29.10.1790 Dumbarton/UK - 23.11.1869 London/UK
David Napier's father moved his workshop in 1802 to Glasgow. David recognized the potential of steam navigation and started working with his father at Camlachie where his first machines were a full success. In 1818 he started working of his own fleet with ocean-going steamers. After having made model tests and observations with a steamer in heavy seas to achieve an optimum hull design, he built the Rob Roy to provide services between Greenock and Liverpool. Napier built in 1821 a new works at Lancefield on the Clyde with its own wet dock. There he introduced a number of innovations in the design of both marine engines and propelling machinery including feathering paddles and twin screws. In 1826 he engined the United Kingdom and commissioned the Aglaia, the first iron steamship to be built on the Clyde. John Scott Russell (1808-1882) stated “We believe that from the year 1818 until about 1830 Napier effected more for the improvement of steam navigation than any other man. It is to David Napier that Great Britain owes the establishment of deep-sea communication by steam vessels.”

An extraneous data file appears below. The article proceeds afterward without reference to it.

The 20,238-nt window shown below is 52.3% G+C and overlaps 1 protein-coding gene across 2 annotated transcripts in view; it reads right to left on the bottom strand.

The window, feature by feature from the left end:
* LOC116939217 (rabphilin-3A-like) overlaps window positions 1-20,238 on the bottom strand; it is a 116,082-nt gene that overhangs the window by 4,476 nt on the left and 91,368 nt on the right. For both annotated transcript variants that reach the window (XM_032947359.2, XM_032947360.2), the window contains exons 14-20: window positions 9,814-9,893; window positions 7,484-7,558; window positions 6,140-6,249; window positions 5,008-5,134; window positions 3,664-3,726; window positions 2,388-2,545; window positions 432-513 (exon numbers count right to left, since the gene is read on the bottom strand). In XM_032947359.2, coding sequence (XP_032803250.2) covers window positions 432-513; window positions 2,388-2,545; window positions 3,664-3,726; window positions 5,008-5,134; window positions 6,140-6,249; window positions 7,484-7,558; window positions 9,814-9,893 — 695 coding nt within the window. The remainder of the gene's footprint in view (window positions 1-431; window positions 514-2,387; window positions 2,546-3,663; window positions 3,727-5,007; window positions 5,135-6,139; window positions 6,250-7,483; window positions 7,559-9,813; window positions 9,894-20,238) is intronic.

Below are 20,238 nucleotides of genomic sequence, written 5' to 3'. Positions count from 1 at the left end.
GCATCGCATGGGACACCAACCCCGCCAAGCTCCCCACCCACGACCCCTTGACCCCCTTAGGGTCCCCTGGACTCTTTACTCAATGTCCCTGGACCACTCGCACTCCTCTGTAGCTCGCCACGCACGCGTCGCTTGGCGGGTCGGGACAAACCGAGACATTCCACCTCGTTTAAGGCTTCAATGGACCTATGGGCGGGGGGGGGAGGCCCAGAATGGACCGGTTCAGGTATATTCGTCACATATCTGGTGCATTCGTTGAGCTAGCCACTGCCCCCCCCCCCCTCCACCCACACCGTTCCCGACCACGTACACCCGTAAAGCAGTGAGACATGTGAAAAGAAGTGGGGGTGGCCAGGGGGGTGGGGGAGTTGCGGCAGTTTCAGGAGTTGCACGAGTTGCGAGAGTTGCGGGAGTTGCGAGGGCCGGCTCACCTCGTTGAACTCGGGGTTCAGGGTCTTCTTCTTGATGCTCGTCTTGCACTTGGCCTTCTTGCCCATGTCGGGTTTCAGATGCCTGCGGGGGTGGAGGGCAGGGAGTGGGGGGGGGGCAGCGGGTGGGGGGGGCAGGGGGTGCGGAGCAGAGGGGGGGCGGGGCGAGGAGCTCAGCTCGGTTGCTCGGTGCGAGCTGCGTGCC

However, his reputation received a cruel blow in 1835 when the boiler of a steamer exploded in Greenock, killing six people. Napier decided in 1836 to leave Glasgow and join his elder cousin David in London, both to exploit the potential of investigating in shipping on the Thames and to begin iron ship building. He purchased in 1837 an open site on the Isle of Dogs, managed by his sons John and Francis leaving their father time to concentrate on innovative designs. Eclipse, the first iron steamer was launched in 1839. The firm constructed a succession of vessels, incorporating novel features such as rotary engine developed by David Napier. The yard closed in 1852 as it was no longer possible to compete on price with the Clyde. After spending some time in Australia the brothers returned to Glasgow to establish the engineering firm of Napier Bros. Their father David remained in London, continuing his experiments until his death at home.
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